– I generally enjoy Robert Rodriguez films. He has a spirited, toys-in-the-backyard quality to his direction that often makes sublime moments out of the patently ridiculous, like his Grindhouse film PLANET TERROR, or the excessively hard-boiled noir of Frank Miller’s Sin City But I think there was a fundamental disconnect between his aesthetic and the way Temuera Morrison and Ming-Na Wen were playing their characters that speaks to the overall slapdash nature of the production.

– This finale was full spectacle, which is why it made sense for Rodriguez to handle it. But it still feels like the war happened all at once, and when the firefight commenced I had a lot of questions about urban battle tactics on both sides, as well as the foolhardiness of continuing to fire energy weapons at force-fielded droid after it became clear they weren’t even making them flinch. (And hooboy, between the desert planet, the Sarlacc, all the stuff about a spice as commodity, and now having to break through those shields with slower kinetics, you can feel the arched eyebrows coming from the estate of Frank Herbert.) There’s a bewildering thing about Boba expressing concern that the droids will destroy the city and then doing more to destroy the city with his Rancor than the droids did with their targeted strikes on Boba’s forces.

– However, the scene where Fennec Shand ends the war for Tatooine unilaterally is outstanding — the sort of brutal tone I had hoped the rest of the series would embrace.

– At the same time, giving us two episodes of Cad Bane and only offering us a taste of their shared history before dispatching him entirely was an unfortunate choice…the sort of choice, yet again, that shuts off the possibility of diving further into who Boba is at his heart.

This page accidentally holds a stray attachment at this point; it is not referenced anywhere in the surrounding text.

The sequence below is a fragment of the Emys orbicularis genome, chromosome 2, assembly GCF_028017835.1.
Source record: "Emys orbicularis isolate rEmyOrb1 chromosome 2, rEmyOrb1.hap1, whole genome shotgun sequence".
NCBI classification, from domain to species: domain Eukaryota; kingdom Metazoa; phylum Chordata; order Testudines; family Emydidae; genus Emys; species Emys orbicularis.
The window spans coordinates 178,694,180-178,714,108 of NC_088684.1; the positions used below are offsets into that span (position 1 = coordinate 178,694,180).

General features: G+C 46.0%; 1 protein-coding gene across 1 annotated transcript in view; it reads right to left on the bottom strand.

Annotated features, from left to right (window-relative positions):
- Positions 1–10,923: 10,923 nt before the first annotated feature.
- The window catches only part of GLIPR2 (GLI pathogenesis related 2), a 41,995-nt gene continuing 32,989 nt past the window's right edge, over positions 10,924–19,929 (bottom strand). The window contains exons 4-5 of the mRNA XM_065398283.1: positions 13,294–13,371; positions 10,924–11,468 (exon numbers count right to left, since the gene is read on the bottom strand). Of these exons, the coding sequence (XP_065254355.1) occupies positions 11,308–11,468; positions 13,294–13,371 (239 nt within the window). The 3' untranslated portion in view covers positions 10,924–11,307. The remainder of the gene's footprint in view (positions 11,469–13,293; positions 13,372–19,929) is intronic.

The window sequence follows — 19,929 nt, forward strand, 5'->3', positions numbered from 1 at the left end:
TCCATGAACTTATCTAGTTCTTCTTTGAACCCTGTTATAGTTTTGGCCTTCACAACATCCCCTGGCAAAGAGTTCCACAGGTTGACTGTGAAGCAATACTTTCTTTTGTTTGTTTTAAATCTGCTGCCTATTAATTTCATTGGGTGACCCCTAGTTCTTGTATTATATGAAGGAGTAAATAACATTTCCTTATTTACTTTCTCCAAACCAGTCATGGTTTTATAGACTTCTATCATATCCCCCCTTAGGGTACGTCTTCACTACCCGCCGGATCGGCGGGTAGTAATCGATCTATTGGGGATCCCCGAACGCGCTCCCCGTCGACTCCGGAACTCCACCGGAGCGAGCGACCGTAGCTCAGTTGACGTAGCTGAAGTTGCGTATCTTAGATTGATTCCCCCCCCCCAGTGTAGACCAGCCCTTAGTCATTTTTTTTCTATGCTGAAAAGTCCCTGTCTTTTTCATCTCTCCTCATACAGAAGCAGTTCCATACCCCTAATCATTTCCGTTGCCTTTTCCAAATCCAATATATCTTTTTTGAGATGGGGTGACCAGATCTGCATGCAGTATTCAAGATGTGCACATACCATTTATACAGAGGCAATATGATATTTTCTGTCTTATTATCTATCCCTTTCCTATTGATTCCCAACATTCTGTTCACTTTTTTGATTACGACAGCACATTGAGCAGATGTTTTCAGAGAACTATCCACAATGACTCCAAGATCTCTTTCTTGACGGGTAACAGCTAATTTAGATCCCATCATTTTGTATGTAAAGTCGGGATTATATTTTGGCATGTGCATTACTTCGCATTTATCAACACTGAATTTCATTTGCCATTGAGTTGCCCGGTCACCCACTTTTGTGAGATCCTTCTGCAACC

– I rather wish they hadn’t resolved Grogu’s choice in this episode, but had saved it for the next season of The Mandalorian. As much as I enjoyed watching the 50 year-old tyke doing his thing again, it feels like it undercuts the gravity of Grogu having found Luke in the first place, which was a journey that took two entire seasons of The Mandalorian to achieve. It doesn’t sit right with me for that to be undone within about ten minutes of Boba Fett.

– The theme isn’t my favorite composition of Ludwig Goransson’s–and it doesn’t achieve the heights of his theme for The Mandalorian, arguably the most iconic piece of Star Wars music since John Williams’ “Duel of the Fates”–but it was fine. At least it was fine for me until somebody thought it would be cute during the finale credits to make the vocalists sing “FETT! BO-BA FETT!”

– Look, it’s Star Wars. I enjoy spending time in the sandbox even when I’m not all that satisfied with the castle. (See also how I feel about Marvel.) I am going to hold out hope that Deborah Chow’s upcoming Obi-Wan Kenobi and Tony Gilroy’s Andor feel more like singular and complete stories. I had seven distracting hours over as many weeks and now this Facebook post about it, and that’s about the sum total of the real estate it’s going to occupy in my brain going forward.

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This entry was posted on February 10, 2022 by in Critique, Star Wars, Television.